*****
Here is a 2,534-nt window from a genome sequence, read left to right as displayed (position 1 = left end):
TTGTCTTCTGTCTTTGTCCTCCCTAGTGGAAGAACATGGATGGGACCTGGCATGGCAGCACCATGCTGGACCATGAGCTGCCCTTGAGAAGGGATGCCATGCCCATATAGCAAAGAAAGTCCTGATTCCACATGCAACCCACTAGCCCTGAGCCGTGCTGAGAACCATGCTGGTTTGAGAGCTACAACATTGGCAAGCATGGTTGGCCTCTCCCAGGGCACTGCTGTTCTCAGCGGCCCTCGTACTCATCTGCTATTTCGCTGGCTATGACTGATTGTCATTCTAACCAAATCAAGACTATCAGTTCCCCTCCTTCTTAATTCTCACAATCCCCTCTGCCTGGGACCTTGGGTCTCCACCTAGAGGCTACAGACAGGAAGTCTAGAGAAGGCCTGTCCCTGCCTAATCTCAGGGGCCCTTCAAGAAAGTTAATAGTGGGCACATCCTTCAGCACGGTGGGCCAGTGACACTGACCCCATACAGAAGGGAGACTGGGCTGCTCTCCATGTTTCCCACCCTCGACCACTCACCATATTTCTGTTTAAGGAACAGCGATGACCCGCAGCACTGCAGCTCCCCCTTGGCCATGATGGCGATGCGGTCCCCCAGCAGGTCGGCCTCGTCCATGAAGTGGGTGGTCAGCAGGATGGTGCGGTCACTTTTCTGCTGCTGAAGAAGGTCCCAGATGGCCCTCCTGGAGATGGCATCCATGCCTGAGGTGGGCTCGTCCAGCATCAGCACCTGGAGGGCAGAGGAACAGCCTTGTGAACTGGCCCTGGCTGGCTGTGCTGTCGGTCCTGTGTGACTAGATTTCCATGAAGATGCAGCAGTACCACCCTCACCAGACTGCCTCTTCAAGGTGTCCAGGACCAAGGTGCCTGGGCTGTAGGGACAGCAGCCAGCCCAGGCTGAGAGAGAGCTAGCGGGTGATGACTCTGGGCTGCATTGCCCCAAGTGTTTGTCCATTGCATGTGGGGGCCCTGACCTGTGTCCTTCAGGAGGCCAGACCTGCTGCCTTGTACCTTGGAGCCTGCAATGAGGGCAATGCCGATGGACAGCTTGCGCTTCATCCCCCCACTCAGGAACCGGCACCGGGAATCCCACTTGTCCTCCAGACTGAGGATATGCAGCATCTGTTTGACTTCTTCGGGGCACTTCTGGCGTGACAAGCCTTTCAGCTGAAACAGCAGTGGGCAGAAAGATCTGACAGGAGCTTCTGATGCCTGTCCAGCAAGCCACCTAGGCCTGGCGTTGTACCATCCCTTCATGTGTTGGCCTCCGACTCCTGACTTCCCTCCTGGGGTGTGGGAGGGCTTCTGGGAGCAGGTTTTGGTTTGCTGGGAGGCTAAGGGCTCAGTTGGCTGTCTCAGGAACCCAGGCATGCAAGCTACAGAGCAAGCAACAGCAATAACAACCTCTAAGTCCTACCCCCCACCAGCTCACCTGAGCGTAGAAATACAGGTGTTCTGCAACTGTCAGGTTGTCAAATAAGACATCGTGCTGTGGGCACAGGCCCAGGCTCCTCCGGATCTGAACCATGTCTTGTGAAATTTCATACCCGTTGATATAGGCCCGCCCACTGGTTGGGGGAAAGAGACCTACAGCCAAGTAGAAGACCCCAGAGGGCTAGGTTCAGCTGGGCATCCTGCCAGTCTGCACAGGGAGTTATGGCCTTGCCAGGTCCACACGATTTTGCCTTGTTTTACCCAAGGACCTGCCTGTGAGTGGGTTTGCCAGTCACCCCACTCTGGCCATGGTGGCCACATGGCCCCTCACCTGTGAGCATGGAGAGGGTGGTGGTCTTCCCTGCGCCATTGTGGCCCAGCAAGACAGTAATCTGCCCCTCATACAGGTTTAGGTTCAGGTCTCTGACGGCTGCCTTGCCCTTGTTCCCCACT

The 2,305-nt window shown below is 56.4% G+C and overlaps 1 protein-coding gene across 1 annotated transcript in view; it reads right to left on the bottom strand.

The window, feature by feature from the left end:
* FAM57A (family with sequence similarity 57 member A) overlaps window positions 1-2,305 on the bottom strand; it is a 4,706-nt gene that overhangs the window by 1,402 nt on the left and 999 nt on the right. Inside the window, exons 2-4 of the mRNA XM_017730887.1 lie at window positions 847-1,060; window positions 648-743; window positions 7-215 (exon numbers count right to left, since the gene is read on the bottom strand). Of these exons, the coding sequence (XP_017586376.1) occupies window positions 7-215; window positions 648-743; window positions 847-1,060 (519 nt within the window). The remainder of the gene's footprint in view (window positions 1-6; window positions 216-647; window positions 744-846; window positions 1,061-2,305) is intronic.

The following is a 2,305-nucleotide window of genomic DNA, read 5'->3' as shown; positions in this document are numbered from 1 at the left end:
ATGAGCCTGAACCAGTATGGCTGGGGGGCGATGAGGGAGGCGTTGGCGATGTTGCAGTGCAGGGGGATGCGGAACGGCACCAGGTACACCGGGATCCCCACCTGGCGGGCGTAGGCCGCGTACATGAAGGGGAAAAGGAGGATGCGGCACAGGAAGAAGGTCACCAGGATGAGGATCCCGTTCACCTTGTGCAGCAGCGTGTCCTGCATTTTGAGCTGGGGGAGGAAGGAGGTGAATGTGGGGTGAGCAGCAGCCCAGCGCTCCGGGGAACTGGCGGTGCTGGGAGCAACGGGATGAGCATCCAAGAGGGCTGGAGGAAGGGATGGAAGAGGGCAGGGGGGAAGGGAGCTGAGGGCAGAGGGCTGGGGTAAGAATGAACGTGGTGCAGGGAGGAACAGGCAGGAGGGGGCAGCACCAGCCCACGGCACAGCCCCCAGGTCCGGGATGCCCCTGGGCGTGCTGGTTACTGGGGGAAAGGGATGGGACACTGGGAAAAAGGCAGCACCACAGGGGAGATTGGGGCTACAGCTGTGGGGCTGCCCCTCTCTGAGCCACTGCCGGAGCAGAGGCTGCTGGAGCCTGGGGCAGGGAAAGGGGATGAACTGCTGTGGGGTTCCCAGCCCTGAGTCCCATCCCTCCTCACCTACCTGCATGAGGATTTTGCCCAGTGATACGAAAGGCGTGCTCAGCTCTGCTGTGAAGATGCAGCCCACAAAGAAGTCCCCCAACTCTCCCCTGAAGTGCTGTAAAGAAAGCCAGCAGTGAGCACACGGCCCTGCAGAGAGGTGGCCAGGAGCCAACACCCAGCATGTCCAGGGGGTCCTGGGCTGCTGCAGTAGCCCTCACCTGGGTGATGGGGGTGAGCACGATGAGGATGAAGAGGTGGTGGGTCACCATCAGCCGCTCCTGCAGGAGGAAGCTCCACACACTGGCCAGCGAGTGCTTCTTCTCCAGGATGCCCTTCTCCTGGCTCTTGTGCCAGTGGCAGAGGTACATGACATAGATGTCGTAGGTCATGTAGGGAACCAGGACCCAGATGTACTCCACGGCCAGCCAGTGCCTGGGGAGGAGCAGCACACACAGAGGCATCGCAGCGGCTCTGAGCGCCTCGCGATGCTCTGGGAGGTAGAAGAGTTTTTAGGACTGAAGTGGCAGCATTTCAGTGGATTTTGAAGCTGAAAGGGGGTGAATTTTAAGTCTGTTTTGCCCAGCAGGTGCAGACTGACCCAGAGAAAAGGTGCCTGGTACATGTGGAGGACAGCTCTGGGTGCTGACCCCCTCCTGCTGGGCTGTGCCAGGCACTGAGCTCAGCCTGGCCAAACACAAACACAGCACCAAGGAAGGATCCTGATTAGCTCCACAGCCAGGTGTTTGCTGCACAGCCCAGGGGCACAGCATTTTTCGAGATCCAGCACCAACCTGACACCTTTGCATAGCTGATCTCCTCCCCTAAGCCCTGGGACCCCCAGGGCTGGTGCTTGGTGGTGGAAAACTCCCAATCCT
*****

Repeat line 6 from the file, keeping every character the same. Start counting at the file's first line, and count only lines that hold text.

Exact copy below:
The following is a 2,305-nucleotide window of genomic DNA, read 5'->3' as shown; positions in this document are numbered from 1 at the left end: